By John Shumway

PITTSBURGH (KDKA) — While morning rush hour is far from normal these days, there is a disturbing trend emerging.

This trend has city leaders concerned and KDKA’s John Shumway looked into this issue for more.

The issue is traffic flow and people returning to the roads.

For months, so many people have been working from home that the norms of morning and afternoon traffic have become free flowing.

With the exception of when we have accidents, the major backups on our parkways have been far less since the stay-at-home order went into effect in March.

Even now under the ‘green’ phase, our parkways and interstates, not to mention the traffic on main streets downtown Pittsburgh or in Oakland is not close to normal.

Those who study traffic patterns are seeing a very concerning trend in just who is on the road — currently only around 40% of the commuting public has returned to their daily commute, but those numbers don’t add up.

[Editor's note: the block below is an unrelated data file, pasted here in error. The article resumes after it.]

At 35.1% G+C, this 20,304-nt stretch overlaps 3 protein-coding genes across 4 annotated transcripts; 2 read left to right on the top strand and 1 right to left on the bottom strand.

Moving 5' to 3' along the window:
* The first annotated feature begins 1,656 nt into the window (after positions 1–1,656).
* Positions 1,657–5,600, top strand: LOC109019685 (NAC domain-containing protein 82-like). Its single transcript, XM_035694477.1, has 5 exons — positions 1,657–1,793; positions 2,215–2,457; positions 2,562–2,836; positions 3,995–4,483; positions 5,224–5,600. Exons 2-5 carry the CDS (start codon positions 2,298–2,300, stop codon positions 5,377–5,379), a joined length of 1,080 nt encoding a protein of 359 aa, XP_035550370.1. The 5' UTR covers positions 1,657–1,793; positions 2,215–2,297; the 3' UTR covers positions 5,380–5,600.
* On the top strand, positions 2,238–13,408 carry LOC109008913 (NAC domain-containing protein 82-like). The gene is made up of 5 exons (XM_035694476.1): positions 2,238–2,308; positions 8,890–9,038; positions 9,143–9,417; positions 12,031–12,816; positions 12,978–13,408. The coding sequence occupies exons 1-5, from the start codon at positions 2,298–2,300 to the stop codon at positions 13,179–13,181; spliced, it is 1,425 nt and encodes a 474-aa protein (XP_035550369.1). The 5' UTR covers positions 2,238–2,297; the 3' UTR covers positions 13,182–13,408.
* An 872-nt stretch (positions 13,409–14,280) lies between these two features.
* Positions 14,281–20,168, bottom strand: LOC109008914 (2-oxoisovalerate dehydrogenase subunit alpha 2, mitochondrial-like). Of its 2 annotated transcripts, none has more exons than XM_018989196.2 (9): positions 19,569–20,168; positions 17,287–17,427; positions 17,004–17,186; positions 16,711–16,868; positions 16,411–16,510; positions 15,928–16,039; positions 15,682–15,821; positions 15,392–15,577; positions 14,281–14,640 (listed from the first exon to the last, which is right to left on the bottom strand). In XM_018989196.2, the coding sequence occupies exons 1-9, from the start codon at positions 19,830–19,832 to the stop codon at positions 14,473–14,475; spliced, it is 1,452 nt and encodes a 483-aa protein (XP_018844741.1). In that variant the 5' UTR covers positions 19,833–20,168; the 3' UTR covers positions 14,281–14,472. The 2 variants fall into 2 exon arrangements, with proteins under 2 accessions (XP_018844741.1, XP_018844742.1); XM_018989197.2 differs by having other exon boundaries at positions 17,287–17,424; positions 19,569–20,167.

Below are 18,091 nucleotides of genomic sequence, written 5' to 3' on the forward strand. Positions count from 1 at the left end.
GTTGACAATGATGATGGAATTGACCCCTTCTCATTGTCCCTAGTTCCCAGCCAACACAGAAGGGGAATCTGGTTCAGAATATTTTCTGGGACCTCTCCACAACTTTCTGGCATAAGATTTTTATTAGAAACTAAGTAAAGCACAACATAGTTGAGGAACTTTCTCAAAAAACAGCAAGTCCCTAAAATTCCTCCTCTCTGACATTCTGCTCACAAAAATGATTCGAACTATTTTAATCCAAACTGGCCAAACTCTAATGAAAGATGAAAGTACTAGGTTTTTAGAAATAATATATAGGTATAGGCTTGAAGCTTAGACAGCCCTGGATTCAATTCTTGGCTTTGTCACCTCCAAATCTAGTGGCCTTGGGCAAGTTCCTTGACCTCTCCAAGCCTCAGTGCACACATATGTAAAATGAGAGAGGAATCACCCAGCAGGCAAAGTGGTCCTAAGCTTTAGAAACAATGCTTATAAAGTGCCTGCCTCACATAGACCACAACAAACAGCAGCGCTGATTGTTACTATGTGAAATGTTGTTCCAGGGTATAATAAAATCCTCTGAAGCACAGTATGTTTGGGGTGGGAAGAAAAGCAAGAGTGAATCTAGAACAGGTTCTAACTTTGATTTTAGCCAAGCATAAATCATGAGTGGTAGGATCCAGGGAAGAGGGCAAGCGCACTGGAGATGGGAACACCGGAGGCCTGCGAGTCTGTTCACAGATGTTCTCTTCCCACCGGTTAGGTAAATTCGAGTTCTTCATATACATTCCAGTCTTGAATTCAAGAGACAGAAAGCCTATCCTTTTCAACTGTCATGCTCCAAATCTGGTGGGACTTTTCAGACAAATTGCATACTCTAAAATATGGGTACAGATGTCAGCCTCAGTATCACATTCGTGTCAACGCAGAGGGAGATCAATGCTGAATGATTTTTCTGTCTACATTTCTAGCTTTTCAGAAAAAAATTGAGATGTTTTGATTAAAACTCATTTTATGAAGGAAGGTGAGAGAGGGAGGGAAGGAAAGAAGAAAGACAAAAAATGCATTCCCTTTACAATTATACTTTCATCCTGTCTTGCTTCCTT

KDKA’s John Shumway spoke with Karina Ricks, Director of Mobility and Infrastructure for the City of Pittsburgh.

“We have seen a return of about 80% of the motor vehicle traffic. That is a big problem if we ever want to resume full economic activity in the city and not lead to massive traffic congestion. We need to support bicycle and alternatives so we don’t have gridlock throughout our city,” Director Ricks said.

Director Ricks says around 25% of the population do not have a motor vehicle and need to have the safe alternatives to get around.

That’s part of the reason that the city has 120 miles of bike lanes planned — that represents around 10% of the city’s roads.

Director Ricks says for Pittsburgh’s traffic patterns to work, mass transit needs to be used.

The Port Authority tells KDKA that they are carrying between 30% and 35% of their normal amount of passengers right now.